Nano Dreams and Nano Nightmares is a big comedy about small things for families with children under the age of ten. This fifteen minute play incorporates puppetry and humor to introduce audiences to nanoscale science.
This is a card game which can be played with museum visitors. Visitors will learn the relative sizes of various objects. They compete against each other (or you) to organize their hand of cards into lists of objects from largest to smallest.
"Snowflakes" is a public presentation that introduces nanoscale science through the subject of snowflakes. Visitors learn that the complex structure of snowflakes results from the nanoscale arrangement of water molecules in an ice crystal, and that snowflakes are examples of self-assembled systems studied by nanoscientists. During the program, visitors watch videos of snowflakes growing and observe real ice crystals growing in a chilled chamber.
Tiny Particles, Big Trouble explains why some nanoscale science and technology is done in the controlled environment of a clean room, what clean rooms are like, and how scientists help keep the clean room clean. During the program, visitors sniff scents that are too small to see, try on the head-to-toe suits that scientists wear in clean rooms, and manipulate pretend silicon wafers with tweezers.
"Exploring Materials - Ferrofluid" is a hands-on activity demonstrating that a material can act differently when it's nanometer-sized. Visitors investigate the properties of ferrofluid and magnetic black sand, learning that the surprising difference in the behavior of these two materials is due to size.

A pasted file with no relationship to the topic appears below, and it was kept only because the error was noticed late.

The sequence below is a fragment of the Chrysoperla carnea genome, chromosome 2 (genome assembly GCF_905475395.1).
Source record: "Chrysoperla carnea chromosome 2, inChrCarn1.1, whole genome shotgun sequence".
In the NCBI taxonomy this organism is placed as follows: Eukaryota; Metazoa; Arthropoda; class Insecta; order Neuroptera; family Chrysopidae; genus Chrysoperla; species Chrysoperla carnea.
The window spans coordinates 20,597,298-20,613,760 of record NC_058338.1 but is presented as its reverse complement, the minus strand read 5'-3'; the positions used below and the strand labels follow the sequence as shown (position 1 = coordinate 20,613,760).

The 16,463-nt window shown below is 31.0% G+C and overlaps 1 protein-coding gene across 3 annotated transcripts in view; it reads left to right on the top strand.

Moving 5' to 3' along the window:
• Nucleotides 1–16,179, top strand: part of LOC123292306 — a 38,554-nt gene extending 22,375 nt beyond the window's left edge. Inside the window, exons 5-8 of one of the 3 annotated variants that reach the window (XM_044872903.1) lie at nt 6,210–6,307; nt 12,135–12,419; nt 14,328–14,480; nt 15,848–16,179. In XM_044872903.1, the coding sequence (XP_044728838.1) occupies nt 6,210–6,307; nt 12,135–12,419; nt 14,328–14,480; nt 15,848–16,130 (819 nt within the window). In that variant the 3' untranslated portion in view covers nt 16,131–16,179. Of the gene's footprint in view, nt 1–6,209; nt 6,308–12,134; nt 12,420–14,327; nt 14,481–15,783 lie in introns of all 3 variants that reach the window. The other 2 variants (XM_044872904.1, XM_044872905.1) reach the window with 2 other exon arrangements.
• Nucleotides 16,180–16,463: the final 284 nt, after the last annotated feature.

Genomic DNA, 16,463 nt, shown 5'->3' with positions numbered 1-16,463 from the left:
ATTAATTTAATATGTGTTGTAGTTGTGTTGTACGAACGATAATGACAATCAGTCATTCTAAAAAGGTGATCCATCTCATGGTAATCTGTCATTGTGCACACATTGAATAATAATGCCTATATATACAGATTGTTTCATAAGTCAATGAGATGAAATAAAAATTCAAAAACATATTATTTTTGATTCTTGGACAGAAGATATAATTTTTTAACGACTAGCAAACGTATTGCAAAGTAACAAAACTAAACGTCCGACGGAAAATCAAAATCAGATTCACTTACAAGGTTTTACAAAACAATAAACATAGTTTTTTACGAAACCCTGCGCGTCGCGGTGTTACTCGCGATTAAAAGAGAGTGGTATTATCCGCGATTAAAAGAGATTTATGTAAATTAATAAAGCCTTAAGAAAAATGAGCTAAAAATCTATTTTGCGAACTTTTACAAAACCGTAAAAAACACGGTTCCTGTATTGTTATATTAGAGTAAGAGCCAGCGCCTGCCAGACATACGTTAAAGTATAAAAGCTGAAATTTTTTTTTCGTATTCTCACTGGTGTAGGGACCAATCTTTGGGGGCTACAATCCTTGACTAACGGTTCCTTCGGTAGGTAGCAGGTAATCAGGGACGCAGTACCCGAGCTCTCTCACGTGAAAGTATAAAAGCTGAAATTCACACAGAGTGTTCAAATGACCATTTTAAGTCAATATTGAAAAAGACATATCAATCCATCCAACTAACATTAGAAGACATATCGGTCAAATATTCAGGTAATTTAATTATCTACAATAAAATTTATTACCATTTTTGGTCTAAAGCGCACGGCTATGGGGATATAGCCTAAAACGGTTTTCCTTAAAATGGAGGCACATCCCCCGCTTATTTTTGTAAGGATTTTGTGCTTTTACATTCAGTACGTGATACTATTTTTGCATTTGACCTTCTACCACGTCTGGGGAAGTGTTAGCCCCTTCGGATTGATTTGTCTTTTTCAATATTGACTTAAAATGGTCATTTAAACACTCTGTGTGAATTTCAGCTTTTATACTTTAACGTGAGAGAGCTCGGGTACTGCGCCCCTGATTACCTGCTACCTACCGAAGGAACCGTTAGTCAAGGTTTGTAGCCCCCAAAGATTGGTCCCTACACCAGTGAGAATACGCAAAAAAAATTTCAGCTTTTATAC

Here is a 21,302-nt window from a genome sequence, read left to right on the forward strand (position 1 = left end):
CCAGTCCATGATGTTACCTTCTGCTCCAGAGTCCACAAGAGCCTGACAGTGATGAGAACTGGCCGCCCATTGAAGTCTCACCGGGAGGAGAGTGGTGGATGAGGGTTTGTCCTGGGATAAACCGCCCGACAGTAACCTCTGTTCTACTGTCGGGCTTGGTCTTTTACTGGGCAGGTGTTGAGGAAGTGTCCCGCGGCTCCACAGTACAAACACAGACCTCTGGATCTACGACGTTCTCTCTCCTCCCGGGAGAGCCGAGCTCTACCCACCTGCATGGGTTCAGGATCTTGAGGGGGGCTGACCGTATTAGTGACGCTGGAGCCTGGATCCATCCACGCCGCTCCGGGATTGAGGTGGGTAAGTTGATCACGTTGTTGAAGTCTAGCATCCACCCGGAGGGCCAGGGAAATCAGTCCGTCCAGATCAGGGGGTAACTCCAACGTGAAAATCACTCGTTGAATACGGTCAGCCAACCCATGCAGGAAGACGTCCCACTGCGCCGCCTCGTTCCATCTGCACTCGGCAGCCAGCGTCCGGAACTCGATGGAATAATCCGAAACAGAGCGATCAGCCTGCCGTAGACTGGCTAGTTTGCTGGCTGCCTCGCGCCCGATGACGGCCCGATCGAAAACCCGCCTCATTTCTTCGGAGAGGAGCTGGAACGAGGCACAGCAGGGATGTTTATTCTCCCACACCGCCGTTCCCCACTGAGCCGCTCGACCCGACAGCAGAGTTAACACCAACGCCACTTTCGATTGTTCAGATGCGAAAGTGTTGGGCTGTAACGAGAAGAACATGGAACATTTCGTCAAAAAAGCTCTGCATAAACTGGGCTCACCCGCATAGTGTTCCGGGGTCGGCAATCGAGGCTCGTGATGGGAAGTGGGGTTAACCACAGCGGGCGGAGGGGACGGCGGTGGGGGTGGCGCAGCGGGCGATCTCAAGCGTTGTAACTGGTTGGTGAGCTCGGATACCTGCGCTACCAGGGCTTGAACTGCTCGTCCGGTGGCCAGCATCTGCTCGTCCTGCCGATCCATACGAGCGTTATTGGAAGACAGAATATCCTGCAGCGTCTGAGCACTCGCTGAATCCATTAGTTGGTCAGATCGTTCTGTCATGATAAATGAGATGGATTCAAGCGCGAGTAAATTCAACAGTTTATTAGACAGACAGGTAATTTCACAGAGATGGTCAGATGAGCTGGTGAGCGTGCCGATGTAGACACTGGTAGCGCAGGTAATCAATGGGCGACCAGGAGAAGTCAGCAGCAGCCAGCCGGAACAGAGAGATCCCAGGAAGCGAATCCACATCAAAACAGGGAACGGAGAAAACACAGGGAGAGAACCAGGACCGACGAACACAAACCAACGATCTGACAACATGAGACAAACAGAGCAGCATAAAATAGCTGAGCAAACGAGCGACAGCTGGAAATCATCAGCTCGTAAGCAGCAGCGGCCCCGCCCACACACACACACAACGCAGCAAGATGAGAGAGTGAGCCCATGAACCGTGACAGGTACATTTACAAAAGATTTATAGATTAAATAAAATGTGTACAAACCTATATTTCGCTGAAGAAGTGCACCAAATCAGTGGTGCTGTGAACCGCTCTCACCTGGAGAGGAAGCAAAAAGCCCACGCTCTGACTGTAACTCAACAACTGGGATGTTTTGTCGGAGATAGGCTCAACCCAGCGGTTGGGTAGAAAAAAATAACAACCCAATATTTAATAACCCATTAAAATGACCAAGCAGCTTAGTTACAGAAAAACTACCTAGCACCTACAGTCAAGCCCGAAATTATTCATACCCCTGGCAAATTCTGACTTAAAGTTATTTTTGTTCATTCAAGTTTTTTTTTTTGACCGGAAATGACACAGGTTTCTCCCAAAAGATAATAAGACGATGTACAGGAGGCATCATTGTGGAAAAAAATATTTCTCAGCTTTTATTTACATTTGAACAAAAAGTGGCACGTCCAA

"Exploring Size - Tiny Ruler" is a hands-on activity investigating just how small a billionth of a meter is. Visitors attempt to cut a paper ruler down to a nanometer-sized sliver. They learn that nano is too small to see, and certainly too small to cut with a pair of scissors!
"Exploring Size - Scented Solutions" is a hands on activity illustrating how small nano is. By sniffing a series of diluted scent solutions, visitors discover that nano-sized particles may be too small to see, but they're not too small to smell!
"Exploring Properties - Surface Area" is a hands-on activity demonstrating how a material can act differently when it's nanometer-sized. Visitors compare the reaction rate of an effervescent antacid tablet that is broken in half with one that is broken into many pieces.
"Exploring Forces - Gravity" is a hands on activity in which visitors discover that it’s easy to pour water out of a regular-sized cup, but not out of a miniature cup. They learn that size can affect the way materials like water behave.
This exhibit demonstrates how materials at the nanoscale can have unexpected properties. The tabletop interactive, Quantum Dots, focuses on the property of color and how a material’s color may change when brought down to the nanoscale. Visitors alter the size of a magnified quantum dot and watch the light that it emits shift from red to blue as it shrinks to a fraction of a nanometer. The copy panel and side monitors explain how unexpected properties are being used in real-world applications of quantum dots and nanoparticles, from medical imaging to consumer goods.